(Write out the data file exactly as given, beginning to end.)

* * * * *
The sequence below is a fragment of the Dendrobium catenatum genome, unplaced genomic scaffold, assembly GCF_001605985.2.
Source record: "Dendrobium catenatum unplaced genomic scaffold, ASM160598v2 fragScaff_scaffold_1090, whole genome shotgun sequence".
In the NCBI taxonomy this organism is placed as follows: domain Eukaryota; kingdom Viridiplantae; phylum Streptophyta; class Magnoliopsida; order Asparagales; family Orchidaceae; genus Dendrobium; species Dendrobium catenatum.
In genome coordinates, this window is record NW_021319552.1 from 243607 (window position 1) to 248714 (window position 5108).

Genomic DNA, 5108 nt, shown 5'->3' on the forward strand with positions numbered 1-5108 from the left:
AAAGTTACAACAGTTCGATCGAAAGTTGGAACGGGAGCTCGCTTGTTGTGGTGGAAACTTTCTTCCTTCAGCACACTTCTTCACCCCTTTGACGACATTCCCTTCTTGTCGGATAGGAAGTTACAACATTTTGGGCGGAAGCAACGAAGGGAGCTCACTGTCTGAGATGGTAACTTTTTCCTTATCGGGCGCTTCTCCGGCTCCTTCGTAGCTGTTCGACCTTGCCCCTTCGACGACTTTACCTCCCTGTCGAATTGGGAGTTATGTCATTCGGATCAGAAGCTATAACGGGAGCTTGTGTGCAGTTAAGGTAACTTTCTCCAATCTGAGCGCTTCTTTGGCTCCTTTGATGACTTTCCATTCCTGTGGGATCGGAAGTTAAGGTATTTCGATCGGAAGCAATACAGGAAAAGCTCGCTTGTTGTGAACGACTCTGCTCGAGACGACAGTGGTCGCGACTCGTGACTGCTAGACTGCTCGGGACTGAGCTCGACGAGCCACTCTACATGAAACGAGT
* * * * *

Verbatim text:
The sequence below is a fragment of the Dendrobium catenatum genome, unplaced genomic scaffold, assembly GCF_001605985.2.
Source record: "Dendrobium catenatum unplaced genomic scaffold, ASM160598v2 fragScaff_scaffold_1090, whole genome shotgun sequence".
In the NCBI taxonomy this organism is placed as follows: domain Eukaryota; kingdom Viridiplantae; phylum Streptophyta; class Magnoliopsida; order Asparagales; family Orchidaceae; genus Dendrobium; species Dendrobium catenatum.
In genome coordinates, this window is record NW_021319552.1 from 243607 (window position 1) to 248714 (window position 5108).

Genomic DNA, 5108 nt, shown 5'->3' on the forward strand with positions numbered 1-5108 from the left:
AAAGTTACAACAGTTCGATCGAAAGTTGGAACGGGAGCTCGCTTGTTGTGGTGGAAACTTTCTTCCTTCAGCACACTTCTTCACCCCTTTGACGACATTCCCTTCTTGTCGGATAGGAAGTTACAACATTTTGGGCGGAAGCAACGAAGGGAGCTCACTGTCTGAGATGGTAACTTTTTCCTTATCGGGCGCTTCTCCGGCTCCTTCGTAGCTGTTCGACCTTGCCCCTTCGACGACTTTACCTCCCTGTCGAATTGGGAGTTATGTCATTCGGATCAGAAGCTATAACGGGAGCTTGTGTGCAGTTAAGGTAACTTTCTCCAATCTGAGCGCTTCTTTGGCTCCTTTGATGACTTTCCATTCCTGTGGGATCGGAAGTTAAGGTATTTCGATCGGAAGCAATACAGGAAAAGCTCGCTTGTTGTGAACGACTCTGCTCGAGACGACAGTGGTCGCGACTCGTGACTGCTAGACTGCTCGGGACTGAGCTCGACGAGCCACTCTACATGAAACGAGT